Beach swimming: early days
In New Zealand you’re never very far from the beach, and almost everyone loves swimming in the sea. But in the 19th century many of New Zealand’s British settlers disapproved of it. They believed it was shocking to expose your body in public, and some towns had laws against swimming in public.
Gradually, more people started swimming because it was healthy and fun. By the 1880s there were public baths, separated for males and females. At the beach, bathers had to wear costumes that covered them from neck to knee.
In the early 20th century surf lifesavers helped to rescue people from the sea. Beach swimming became safer, and much more popular.
Lifesaving teams work together to rescue someone in the sea. In the early days, one person, wearing a belt attached to a long line, would swim out to the swimmer in trouble. Others in the team would then wind up the line and pull them both back to shore. In the 1950s and 1960s, hundreds of people would gather at the beach to watch the teams competing. Today, lifesavers use inflatable rescue boats to reach people more quickly.
At popular beaches, New Zealanders know that it is safe to swim between the red and yellow flags, which are put up by lifesavers. The teams also save lives using inflatable boats – as seen on the television show Piha rescue.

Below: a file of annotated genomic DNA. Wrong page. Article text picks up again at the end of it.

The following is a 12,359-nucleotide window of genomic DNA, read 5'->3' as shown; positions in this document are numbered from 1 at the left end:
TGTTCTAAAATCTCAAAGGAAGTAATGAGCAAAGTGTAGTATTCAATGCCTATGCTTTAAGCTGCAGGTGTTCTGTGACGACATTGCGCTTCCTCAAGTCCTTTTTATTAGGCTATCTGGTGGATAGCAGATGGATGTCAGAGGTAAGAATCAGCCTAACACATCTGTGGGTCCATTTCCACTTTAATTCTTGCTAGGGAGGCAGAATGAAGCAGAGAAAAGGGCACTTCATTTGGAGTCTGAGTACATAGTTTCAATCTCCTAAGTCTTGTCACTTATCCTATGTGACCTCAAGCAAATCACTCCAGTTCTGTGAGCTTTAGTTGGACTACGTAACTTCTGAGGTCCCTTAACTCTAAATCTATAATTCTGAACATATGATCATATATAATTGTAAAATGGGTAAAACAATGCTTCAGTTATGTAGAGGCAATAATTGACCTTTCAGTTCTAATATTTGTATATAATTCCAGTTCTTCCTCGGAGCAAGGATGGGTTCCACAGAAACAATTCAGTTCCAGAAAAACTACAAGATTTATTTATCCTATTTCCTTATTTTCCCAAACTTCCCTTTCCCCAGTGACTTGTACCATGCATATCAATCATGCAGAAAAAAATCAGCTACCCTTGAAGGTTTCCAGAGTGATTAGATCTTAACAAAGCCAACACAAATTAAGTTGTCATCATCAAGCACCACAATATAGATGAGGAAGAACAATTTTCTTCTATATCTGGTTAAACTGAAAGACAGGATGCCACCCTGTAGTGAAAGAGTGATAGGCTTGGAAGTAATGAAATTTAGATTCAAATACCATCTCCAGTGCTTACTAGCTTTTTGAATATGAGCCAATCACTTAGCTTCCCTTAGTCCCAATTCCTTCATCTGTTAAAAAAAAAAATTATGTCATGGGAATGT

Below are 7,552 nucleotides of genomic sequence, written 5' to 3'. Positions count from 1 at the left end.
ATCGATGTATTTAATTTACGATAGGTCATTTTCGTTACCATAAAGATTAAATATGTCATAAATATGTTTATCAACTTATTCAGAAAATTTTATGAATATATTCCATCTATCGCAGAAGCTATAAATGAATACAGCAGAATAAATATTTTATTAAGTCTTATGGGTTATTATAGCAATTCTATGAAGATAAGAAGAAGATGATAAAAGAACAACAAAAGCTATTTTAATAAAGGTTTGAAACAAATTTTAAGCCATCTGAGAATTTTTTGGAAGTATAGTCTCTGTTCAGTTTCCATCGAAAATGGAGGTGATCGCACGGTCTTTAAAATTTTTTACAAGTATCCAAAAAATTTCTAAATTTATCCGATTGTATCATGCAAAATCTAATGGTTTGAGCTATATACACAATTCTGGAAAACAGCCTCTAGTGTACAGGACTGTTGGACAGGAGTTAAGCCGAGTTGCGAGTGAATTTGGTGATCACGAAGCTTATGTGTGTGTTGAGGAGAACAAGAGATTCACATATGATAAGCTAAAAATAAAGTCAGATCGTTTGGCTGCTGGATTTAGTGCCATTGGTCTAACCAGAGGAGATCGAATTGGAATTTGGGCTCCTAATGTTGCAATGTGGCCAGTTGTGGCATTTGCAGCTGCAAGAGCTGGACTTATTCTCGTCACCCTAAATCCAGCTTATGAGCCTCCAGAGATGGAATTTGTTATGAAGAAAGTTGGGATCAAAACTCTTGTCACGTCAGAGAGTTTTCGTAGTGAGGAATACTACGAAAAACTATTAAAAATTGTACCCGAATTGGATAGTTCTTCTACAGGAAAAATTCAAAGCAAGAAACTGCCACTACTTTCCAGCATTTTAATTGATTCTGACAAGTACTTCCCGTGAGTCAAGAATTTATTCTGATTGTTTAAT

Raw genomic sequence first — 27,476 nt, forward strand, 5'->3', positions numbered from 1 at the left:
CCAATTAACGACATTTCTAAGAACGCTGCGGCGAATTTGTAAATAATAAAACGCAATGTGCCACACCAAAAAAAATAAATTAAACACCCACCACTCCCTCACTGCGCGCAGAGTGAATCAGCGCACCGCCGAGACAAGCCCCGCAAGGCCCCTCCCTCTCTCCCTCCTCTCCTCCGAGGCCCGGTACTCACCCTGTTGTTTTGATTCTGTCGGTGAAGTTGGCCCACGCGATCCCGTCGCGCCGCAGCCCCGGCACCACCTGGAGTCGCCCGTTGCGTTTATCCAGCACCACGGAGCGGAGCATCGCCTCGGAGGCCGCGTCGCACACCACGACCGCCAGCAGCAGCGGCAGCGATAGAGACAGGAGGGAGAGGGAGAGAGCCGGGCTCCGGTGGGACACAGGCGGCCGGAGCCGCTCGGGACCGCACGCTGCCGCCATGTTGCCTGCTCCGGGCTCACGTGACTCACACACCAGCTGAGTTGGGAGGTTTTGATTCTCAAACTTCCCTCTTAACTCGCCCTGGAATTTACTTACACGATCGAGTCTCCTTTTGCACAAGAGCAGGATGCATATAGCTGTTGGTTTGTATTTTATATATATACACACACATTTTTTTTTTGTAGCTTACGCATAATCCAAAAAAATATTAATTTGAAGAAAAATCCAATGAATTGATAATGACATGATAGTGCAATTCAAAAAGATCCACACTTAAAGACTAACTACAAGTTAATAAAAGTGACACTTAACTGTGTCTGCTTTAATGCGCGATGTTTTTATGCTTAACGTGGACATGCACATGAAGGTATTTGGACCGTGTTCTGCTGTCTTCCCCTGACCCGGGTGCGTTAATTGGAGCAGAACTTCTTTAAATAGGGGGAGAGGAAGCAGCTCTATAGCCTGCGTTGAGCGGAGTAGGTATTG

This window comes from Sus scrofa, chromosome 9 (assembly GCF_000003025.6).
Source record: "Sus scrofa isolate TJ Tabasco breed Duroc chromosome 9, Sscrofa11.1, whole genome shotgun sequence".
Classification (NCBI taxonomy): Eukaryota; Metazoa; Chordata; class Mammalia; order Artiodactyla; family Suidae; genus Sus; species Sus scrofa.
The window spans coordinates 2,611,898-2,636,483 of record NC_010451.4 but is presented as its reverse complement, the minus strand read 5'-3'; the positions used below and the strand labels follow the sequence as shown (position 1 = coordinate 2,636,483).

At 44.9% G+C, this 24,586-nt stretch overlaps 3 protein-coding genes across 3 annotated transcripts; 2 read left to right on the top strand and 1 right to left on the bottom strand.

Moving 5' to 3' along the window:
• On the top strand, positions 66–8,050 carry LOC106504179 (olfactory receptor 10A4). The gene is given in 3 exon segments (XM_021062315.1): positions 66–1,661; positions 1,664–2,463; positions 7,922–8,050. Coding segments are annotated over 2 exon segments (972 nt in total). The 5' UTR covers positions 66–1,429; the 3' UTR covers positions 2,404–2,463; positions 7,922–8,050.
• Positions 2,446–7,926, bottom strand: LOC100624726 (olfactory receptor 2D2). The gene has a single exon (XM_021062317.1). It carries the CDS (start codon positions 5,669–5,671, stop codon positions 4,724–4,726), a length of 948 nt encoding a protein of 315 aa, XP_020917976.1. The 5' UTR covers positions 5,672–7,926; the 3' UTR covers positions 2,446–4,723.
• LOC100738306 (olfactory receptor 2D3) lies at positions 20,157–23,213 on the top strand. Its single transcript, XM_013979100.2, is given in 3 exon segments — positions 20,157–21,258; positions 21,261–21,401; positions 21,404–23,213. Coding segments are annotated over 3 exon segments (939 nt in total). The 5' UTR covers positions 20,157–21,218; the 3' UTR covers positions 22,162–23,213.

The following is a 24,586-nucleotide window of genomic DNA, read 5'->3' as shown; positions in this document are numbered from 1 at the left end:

Traditionally Māori and Polynesian people would surf with logs or canoes. In the 1920s New Zealanders began surfing on long wooden boards. Later, they used lighter boards made of fibreglass.
In the 1960s surfing became very popular. The boards were made shorter (under 2 metres), and you could do new moves in all kinds of surf. Surfies would travel around looking for beaches with good waves. Sometimes they left school or work to spend their time surfing at beach towns such as Gisborne.
Today thousands of Kiwis of all ages enjoy surfing, and there are 64 clubs. Some surfers, such as Maz Quinn, are international champions. Māori champions include Lisa Hurunui and Daniel Kereopa, and a popular Māori surf clothing label is Ngaru Toa.